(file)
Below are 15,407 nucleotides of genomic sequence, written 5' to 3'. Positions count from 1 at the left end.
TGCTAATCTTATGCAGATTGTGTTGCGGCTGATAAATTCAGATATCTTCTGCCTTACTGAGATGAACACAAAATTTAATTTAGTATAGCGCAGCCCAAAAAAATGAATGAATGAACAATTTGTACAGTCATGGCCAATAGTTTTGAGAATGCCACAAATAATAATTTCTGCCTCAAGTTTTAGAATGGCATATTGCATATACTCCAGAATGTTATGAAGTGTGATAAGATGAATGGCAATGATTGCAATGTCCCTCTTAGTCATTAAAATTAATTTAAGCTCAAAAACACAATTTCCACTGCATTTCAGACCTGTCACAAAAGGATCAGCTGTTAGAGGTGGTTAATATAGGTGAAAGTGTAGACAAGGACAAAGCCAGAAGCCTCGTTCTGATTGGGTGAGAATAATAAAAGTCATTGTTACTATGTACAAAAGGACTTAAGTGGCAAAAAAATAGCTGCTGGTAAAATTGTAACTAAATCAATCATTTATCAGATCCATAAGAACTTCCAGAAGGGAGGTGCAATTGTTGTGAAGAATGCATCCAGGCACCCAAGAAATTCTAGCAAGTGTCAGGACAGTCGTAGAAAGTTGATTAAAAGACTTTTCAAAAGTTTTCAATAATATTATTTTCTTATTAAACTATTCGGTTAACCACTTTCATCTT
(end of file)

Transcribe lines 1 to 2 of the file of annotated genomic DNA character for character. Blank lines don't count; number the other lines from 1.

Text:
Below are 15,407 nucleotides of genomic sequence, written 5' to 3'. Positions count from 1 at the left end.
TGCTAATCTTATGCAGATTGTGTTGCGGCTGATAAATTCAGATATCTTCTGCCTTACTGAGATGAACACAAAATTTAATTTAGTATAGCGCAGCCCAAAAAAATGAATGAATGAACAATTTGTACAGTCATGGCCAATAGTTTTGAGAATGCCACAAATAATAATTTCTGCCTCAAGTTTTAGAATGGCATATTGCATATACTCCAGAATGTTATGAAGTGTGATAAGATGAATGGCAATGATTGCAATGTCCCTCTTAGTCATTAAAATTAATTTAAGCTCAAAAACACAATTTCCACTGCATTTCAGACCTGTCACAAAAGGATCAGCTGTTAGAGGTGGTTAATATAGGTGAAAGTGTAGACAAGGACAAAGCCAGAAGCCTCGTTCTGATTGGGTGAGAATAATAAAAGTCATTGTTACTATGTACAAAAGGACTTAAGTGGCAAAAAAATAGCTGCTGGTAAAATTGTAACTAAATCAATCATTTATCAGATCCATAAGAACTTCCAGAAGGGAGGTGCAATTGTTGTGAAGAATGCATCCAGGCACCCAAGAAATTCTAGCAAGTGTCAGGACAGTCGTAGAAAGTTGATTAAAAGACTTTTCAAAAGTTTTCAATAATATTATTTTCTTATTAAACTATTCGGTTAACCACTTTCATCTT